What Is It That Makes Fear So Enjoyable?


There are no two ways about it. We like being scared. No, it’s not that we’re into the kind of fright that comes with trying to figure out how we’re going to pay the rent this month or the terror of not knowing which chump is going to be president for the next four years, but we do seem to find some enjoyment in getting spooked. It’s the reason that so many of us like watching horror flicks or going to haunted houses. We are more than willing to hand over our hard-earned money in exchange for the adrenaline rush that comes with belting out blood-curdling screams. But have you ever stopped to consider why humanity is such a fear junky?

Well, it turns out that our desire for trepidation is just another complexity of being a dumb-dumb human. According to a recent paper from the journal Psychological Science, people seek out “recreational fear” because it gives them an emotional speedball effect that combines terror and pleasure. It’s not quite like getting a raging hard-on while wearing nipple clamps, but it’s pretty damn close.

However, there is a threshold.

“By investigating how humans derive pleasure from fear, we find that there seems to be a ‘sweet spot’ where enjoyment is maximized,” said study co-author Malmdorf Andersen at the Interacting Minds Center at Denmark’s Aarhus University. “Our study provides some of the first empirical evidence on the relationship between fear, enjoyment, and physical arousal in recreational forms of fear.”

To come to this conclusion, researchers strapped a bunch of people with heart-rate monitors and set them loose in a Dystopia-style haunted house in Denmark. The participants then encountered various scary interactions ranging from zombie attacks to getting chased by a man in a pig mask wielding a chainsaw. Even once the participants thought they had finally escaped the scourge, they were met outside by a pack of snarling undead. Cool, right?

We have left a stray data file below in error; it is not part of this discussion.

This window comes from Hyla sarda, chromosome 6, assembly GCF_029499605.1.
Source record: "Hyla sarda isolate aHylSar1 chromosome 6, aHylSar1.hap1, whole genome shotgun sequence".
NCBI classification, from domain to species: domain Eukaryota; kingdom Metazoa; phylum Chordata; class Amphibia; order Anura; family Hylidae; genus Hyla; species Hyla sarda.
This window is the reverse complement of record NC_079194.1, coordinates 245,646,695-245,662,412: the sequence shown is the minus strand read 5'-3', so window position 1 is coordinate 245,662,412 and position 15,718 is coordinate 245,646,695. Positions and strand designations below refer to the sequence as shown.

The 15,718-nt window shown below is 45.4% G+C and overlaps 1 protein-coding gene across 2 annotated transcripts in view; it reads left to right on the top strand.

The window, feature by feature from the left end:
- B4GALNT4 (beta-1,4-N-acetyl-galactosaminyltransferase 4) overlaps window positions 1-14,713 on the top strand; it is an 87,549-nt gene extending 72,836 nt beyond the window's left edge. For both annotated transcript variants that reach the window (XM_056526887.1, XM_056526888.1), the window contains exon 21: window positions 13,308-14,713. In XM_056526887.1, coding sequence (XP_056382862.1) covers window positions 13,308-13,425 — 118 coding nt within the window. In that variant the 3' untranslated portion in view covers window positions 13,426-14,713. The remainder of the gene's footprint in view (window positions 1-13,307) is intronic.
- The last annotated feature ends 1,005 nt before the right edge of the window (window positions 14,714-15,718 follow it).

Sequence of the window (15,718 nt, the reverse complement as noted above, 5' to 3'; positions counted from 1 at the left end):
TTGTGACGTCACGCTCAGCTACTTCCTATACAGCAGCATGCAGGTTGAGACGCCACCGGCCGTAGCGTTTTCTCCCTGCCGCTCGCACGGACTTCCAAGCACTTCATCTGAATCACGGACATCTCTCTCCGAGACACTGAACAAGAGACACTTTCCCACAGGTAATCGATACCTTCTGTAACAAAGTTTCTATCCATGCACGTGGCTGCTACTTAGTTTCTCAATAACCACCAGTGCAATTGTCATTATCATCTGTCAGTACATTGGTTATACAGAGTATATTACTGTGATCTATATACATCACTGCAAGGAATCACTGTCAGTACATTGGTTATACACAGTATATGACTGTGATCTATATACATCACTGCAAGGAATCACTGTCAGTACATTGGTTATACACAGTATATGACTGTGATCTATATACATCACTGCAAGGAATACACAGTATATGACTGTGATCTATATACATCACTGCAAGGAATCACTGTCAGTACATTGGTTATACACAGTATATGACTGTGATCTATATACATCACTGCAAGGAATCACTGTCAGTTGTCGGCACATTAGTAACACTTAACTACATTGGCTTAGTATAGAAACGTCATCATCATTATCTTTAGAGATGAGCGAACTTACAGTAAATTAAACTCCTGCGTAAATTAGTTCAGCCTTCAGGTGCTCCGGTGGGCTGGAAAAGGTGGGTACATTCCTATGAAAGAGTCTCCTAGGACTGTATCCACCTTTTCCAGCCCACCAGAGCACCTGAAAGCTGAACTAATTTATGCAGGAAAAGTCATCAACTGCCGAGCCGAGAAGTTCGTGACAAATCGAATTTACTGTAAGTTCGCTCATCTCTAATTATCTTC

Throughout the entire creepy affair, scientists measured the people’s reactions to impending doom (that feeling that something gnarly is about to happen) and those highly sought after jump scares – the kind of response that a person may have to a startling part in a movie. Although people enjoyed the experience, it was too much for some. On the other hand, some frights were not quite intense enough to provide a hardcore thrill. Oh yeah, and some of the participants were not counted. They either got too wrapped up in the overall experience or just hauled ass out of there. So not everyone was adequately assessed. Nevertheless, researchers believe that recreational fear is the most satisfying when there is balance.

“We know, for instance, that curiosity is often aroused when individuals have their expectations violated to a just-right degree, and several accounts of play stress the importance of just-right doses of uncertainty and surprise for explaining why play feels enjoyable,” said Anderson.

But measuring the correlation between fear and pleasure isn’t necessarily cut and dry. The best method of gauging it is by examining people’s facial expressions and body language. And since everyone is different, pinpointing the sweet spot for fear is tricky. What might cause one person to yell, “Hell Yeah!” could kill another from a heart attack. But “for now, understanding recreational horror as a form of play seems to be a fruitful approach to a longstanding paradox in the psychology of fear,” the research team concluded.

Mike Adams is a freelance writer for High Times, Cannabis Now, and Forbes.